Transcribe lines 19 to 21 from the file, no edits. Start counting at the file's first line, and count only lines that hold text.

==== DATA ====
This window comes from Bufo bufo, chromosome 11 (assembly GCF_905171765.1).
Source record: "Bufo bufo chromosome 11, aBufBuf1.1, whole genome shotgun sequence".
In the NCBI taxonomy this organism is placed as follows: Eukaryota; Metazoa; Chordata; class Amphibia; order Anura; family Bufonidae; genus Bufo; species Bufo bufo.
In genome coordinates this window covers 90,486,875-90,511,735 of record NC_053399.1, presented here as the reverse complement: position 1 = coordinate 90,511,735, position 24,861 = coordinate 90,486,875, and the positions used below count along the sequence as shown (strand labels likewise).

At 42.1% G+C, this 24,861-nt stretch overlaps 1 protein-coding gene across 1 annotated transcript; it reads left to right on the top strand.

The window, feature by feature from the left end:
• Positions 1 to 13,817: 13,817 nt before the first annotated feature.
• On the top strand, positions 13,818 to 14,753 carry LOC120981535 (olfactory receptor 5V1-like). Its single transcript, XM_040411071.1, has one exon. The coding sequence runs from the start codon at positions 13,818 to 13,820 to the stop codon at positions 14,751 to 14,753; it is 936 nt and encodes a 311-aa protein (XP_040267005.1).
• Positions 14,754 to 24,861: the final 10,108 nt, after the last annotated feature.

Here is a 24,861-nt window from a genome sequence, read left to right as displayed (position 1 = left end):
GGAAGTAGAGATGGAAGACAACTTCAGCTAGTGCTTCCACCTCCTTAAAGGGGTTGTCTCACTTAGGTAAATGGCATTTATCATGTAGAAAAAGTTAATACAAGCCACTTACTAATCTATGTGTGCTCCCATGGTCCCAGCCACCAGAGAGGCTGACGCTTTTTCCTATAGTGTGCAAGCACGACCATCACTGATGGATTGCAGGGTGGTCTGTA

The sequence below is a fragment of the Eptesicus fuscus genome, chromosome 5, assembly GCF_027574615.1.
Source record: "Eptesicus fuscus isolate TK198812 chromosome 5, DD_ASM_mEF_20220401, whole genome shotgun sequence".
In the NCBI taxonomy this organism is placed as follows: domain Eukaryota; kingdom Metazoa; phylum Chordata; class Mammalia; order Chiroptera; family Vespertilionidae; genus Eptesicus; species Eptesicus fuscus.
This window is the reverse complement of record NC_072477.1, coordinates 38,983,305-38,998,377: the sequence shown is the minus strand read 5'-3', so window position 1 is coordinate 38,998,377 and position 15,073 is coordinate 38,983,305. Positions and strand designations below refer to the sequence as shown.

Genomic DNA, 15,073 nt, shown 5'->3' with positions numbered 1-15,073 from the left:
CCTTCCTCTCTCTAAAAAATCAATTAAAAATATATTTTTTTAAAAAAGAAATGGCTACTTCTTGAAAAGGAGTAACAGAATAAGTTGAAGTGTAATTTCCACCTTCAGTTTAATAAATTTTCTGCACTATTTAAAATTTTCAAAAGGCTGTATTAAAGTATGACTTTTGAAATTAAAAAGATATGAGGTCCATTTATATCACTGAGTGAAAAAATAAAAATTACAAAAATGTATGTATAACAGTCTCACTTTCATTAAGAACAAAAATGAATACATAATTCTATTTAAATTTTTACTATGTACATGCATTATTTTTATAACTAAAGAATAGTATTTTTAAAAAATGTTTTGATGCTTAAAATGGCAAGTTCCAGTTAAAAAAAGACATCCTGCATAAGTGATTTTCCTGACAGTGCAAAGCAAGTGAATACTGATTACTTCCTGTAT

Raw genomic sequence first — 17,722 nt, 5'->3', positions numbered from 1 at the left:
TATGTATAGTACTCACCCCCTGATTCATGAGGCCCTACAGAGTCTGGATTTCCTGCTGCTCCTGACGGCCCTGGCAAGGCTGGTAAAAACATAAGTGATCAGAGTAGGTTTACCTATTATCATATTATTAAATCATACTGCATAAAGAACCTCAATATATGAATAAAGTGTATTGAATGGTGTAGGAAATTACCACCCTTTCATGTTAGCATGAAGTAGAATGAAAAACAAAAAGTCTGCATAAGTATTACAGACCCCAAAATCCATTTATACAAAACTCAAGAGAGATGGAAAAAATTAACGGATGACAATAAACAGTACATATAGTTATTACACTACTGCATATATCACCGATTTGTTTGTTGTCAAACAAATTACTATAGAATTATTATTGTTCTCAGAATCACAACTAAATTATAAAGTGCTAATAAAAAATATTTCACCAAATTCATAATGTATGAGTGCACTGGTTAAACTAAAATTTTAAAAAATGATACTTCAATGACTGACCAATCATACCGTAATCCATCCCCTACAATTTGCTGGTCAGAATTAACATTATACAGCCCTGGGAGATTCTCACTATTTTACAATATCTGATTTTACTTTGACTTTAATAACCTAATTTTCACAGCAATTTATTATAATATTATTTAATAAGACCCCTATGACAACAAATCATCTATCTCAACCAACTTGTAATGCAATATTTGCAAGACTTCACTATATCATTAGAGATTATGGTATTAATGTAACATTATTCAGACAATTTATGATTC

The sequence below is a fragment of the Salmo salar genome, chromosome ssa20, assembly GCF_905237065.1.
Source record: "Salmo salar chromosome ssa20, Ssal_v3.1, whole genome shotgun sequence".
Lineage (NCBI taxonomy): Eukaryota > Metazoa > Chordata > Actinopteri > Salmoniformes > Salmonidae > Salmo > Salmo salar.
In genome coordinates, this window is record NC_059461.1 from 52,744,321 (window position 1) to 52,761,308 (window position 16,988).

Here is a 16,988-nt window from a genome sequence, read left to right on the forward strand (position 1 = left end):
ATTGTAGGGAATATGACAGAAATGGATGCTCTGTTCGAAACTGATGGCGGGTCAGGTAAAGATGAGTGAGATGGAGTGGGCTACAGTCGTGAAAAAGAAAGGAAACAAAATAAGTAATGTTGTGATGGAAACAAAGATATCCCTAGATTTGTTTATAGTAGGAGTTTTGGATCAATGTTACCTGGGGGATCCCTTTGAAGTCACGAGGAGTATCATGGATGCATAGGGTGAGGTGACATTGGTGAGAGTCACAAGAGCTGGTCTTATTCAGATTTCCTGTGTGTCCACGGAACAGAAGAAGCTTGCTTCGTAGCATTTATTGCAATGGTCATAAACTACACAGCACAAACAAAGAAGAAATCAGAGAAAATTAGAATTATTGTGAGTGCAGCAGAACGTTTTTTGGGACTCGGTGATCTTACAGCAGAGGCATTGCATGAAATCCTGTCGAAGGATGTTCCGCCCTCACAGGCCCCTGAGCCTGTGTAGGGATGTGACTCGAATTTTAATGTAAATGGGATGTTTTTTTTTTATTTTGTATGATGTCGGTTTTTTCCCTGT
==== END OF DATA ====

TATGTATAGTACTCACCCCCTGATTCATGAGGCCCTACAGAGTCTGGATTTCCTGCTGCTCCTGACGGCCCTGGCAAGGCTGGTAAAAACATAAGTGATCAGAGTAGGTTTACCTATTATCATATTATTAAATCATACTGCATAAAGAACCTCAATATATGAATAAAGTGTATTGAATGGTGTAGGAAATTACCACCCTTTCATGTTAGCATGAAGTAGAATGAAAAACAAAAAGTCTGCATAAGTATTACAGACCCCAAAATCCATTTATACAAAACTCAAGAGAGATGGAAAAAATTAACGGATGACAATAAACAGTACATATAGTTATTACACTACTGCATATATCACCGATTTGTTTGTTGTCAAACAAATTACTATAGAATTATTATTGTTCTCAGAATCACAACTAAATTATAAAGTGCTAATAAAAAATATTTCACCAAATTCATAATGTATGAGTGCACTGGTTAAACTAAAATTTTAAAAAATGATACTTCAATGACTGACCAATCATACCGTAATCCATCCCCTACAATTTGCTGGTCAGAATTAACATTATACAGCCCTGGGAGATTCTCACTATTTTACAATATCTGATTTTACTTTGACTTTAATAACCTAATTTTCACAGCAATTTATTATAATATTATTTAATAAGACCCCTATGACAACAAATCATCTATCTCAACCAACTTGTAATGCAATATTTGCAAGACTTCACTATATCATTAGAGATTATGGTATTAATGTAACATTATTCAGACAATTTATGATTC

The sequence below is a fragment of the Salmo salar genome, chromosome ssa20, assembly GCF_905237065.1.
Source record: "Salmo salar chromosome ssa20, Ssal_v3.1, whole genome shotgun sequence".